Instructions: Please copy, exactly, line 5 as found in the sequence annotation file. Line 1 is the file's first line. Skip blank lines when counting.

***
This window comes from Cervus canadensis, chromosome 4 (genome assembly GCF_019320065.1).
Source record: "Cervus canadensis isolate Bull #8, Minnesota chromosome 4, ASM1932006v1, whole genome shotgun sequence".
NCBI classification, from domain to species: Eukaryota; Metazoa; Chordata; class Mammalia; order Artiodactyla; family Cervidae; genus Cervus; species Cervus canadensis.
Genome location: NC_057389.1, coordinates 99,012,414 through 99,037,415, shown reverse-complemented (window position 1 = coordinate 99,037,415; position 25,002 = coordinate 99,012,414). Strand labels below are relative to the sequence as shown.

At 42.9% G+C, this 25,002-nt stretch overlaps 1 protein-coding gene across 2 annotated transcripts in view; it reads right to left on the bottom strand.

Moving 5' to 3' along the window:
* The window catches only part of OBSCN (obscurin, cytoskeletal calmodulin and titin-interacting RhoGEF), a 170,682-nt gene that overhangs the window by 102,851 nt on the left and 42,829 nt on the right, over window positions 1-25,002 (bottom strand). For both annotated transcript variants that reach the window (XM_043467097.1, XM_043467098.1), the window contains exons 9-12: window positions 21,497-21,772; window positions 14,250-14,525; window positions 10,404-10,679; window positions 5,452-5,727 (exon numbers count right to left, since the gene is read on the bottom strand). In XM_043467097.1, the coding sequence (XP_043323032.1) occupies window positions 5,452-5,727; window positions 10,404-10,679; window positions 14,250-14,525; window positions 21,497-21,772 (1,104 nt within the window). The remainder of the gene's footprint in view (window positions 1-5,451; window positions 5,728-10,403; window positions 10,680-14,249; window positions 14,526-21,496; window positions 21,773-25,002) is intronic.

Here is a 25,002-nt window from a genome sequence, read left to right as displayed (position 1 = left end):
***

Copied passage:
At 42.9% G+C, this 25,002-nt stretch overlaps 1 protein-coding gene across 2 annotated transcripts in view; it reads right to left on the bottom strand.